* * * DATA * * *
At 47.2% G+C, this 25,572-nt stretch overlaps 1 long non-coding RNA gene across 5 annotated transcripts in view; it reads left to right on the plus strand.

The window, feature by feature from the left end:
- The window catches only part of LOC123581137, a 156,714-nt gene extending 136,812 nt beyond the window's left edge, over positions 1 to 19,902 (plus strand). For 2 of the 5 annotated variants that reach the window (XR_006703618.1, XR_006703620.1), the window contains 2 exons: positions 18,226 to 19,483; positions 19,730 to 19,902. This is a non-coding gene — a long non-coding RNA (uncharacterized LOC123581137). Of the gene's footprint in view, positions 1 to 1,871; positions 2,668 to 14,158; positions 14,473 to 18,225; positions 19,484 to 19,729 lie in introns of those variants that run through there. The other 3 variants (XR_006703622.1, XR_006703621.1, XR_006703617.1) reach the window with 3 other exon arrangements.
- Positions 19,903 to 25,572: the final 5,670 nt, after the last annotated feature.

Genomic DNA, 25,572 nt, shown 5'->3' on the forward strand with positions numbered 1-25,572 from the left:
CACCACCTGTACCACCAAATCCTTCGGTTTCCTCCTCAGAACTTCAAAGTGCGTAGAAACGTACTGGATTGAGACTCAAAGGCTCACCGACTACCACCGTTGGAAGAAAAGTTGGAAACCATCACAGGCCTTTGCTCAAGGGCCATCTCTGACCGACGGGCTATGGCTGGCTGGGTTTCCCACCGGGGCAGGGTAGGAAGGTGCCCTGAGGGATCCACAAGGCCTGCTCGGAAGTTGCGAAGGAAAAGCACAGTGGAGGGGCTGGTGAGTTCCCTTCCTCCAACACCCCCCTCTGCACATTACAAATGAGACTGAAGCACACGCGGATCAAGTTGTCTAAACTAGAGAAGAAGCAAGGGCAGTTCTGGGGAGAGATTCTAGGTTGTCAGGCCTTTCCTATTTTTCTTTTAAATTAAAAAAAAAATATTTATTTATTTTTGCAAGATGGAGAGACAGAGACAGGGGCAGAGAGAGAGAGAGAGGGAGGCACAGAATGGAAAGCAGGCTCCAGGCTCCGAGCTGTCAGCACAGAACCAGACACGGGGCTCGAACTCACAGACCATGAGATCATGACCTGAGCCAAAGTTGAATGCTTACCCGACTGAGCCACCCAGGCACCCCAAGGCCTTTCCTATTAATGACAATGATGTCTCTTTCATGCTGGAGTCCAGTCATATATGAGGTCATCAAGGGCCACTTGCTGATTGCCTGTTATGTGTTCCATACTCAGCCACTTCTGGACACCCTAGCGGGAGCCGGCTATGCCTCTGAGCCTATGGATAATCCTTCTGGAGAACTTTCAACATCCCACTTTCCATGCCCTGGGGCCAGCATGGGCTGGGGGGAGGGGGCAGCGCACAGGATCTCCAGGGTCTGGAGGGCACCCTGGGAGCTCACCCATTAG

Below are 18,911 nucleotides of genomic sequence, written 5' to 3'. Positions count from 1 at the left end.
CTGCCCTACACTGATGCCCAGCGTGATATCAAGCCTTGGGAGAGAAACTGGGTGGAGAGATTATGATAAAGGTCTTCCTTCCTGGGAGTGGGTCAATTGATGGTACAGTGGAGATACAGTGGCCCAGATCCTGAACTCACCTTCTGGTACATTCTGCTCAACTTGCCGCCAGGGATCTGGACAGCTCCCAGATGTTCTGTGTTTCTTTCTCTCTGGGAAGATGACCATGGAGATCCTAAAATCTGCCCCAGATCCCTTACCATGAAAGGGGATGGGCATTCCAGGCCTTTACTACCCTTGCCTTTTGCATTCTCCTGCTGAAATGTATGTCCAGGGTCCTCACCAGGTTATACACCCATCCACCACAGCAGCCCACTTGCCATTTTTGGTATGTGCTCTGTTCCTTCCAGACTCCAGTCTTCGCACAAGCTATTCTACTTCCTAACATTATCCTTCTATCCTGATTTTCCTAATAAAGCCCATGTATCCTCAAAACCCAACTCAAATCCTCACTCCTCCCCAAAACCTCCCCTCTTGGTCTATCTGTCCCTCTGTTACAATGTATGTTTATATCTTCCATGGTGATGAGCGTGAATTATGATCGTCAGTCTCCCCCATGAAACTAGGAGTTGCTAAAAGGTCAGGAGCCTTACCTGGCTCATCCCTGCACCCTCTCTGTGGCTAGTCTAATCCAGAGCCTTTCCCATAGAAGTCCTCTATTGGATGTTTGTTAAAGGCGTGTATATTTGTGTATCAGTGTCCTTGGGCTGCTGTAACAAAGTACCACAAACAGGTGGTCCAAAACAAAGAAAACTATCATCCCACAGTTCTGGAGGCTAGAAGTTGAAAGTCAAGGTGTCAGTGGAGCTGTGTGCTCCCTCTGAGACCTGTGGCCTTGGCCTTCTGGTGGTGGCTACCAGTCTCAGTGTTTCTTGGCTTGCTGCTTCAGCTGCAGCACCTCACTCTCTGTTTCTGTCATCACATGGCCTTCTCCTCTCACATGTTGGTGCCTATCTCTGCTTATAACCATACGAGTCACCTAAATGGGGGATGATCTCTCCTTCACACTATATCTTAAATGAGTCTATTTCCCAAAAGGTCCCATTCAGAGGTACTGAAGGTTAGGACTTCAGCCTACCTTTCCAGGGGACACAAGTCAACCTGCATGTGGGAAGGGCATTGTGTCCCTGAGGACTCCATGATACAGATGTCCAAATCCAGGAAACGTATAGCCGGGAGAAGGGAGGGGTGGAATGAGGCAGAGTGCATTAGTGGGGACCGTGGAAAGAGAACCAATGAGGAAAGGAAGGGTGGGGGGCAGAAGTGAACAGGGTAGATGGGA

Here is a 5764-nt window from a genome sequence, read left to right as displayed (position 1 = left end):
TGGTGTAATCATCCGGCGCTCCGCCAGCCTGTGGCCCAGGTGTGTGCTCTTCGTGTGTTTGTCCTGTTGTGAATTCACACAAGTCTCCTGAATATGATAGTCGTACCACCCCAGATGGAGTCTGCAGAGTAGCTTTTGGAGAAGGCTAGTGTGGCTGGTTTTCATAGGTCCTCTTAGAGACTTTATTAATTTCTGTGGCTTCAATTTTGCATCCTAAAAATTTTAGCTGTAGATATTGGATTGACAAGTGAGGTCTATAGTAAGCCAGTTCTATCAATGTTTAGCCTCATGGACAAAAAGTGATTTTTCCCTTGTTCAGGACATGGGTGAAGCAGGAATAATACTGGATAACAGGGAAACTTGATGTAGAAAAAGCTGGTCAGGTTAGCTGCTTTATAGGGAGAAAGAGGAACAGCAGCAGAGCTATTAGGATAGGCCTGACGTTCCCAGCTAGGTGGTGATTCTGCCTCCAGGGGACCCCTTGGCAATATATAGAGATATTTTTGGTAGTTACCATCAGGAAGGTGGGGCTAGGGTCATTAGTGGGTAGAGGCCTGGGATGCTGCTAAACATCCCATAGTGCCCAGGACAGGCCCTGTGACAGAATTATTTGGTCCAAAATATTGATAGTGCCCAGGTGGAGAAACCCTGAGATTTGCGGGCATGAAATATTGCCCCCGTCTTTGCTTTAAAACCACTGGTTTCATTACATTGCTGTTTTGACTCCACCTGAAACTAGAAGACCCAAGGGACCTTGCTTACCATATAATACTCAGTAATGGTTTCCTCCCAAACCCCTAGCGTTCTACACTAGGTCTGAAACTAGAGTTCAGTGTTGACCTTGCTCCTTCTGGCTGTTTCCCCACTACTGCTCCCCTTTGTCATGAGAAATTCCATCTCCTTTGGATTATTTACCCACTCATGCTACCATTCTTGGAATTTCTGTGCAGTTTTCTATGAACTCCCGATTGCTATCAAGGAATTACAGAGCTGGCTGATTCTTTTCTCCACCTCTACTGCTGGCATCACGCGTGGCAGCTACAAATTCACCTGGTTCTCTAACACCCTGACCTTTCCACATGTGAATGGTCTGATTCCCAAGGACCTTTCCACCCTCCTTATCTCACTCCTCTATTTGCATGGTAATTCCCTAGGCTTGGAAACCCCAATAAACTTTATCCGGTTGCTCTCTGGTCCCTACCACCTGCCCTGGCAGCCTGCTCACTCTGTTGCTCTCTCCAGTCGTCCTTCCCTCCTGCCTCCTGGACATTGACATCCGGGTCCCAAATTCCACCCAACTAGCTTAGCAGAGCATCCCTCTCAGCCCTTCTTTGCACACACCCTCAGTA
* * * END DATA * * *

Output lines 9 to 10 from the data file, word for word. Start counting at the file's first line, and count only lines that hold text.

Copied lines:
Here is a 5764-nt window from a genome sequence, read left to right as displayed (position 1 = left end):
TGGTGTAATCATCCGGCGCTCCGCCAGCCTGTGGCCCAGGTGTGTGCTCTTCGTGTGTTTGTCCTGTTGTGAATTCACACAAGTCTCCTGAATATGATAGTCGTACCACCCCAGATGGAGTCTGCAGAGTAGCTTTTGGAGAAGGCTAGTGTGGCTGGTTTTCATAGGTCCTCTTAGAGACTTTATTAATTTCTGTGGCTTCAATTTTGCATCCTAAAAATTTTAGCTGTAGATATTGGATTGACAAGTGAGGTCTATAGTAAGCCAGTTCTATCAATGTTTAGCCTCATGGACAAAAAGTGATTTTTCCCTTGTTCAGGACATGGGTGAAGCAGGAATAATACTGGATAACAGGGAAACTTGATGTAGAAAAAGCTGGTCAGGTTAGCTGCTTTATAGGGAGAAAGAGGAACAGCAGCAGAGCTATTAGGATAGGCCTGACGTTCCCAGCTAGGTGGTGATTCTGCCTCCAGGGGACCCCTTGGCAATATATAGAGATATTTTTGGTAGTTACCATCAGGAAGGTGGGGCTAGGGTCATTAGTGGGTAGAGGCCTGGGATGCTGCTAAACATCCCATAGTGCCCAGGACAGGCCCTGTGACAGAATTATTTGGTCCAAAATATTGATAGTGCCCAGGTGGAGAAACCCTGAGATTTGCGGGCATGAAATATTGCCCCCGTCTTTGCTTTAAAACCACTGGTTTCATTACATTGCTGTTTTGACTCCACCTGAAACTAGAAGACCCAAGGGACCTTGCTTACCATATAATACTCAGTAATGGTTTCCTCCCAAACCCCTAGCGTTCTACACTAGGTCTGAAACTAGAGTTCAGTGTTGACCTTGCTCCTTCTGGCTGTTTCCCCACTACTGCTCCCCTTTGTCATGAGAAATTCCATCTCCTTTGGATTATTTACCCACTCATGCTACCATTCTTGGAATTTCTGTGCAGTTTTCTATGAACTCCCGATTGCTATCAAGGAATTACAGAGCTGGCTGATTCTTTTCTCCACCTCTACTGCTGGCATCACGCGTGGCAGCTACAAATTCACCTGGTTCTCTAACACCCTGACCTTTCCACATGTGAATGGTCTGATTCCCAAGGACCTTTCCACCCTCCTTATCTCACTCCTCTATTTGCATGGTAATTCCCTAGGCTTGGAAACCCCAATAAACTTTATCCGGTTGCTCTCTGGTCCCTACCACCTGCCCTGGCAGCCTGCTCACTCTGTTGCTCTCTCCAGTCGTCCTTCCCTCCTGCCTCCTGGACATTGACATCCGGGTCCCAAATTCCACCCAACTAGCTTAGCAGAGCATCCCTCTCAGCCCTTCTTTGCACACACCCTCAGTA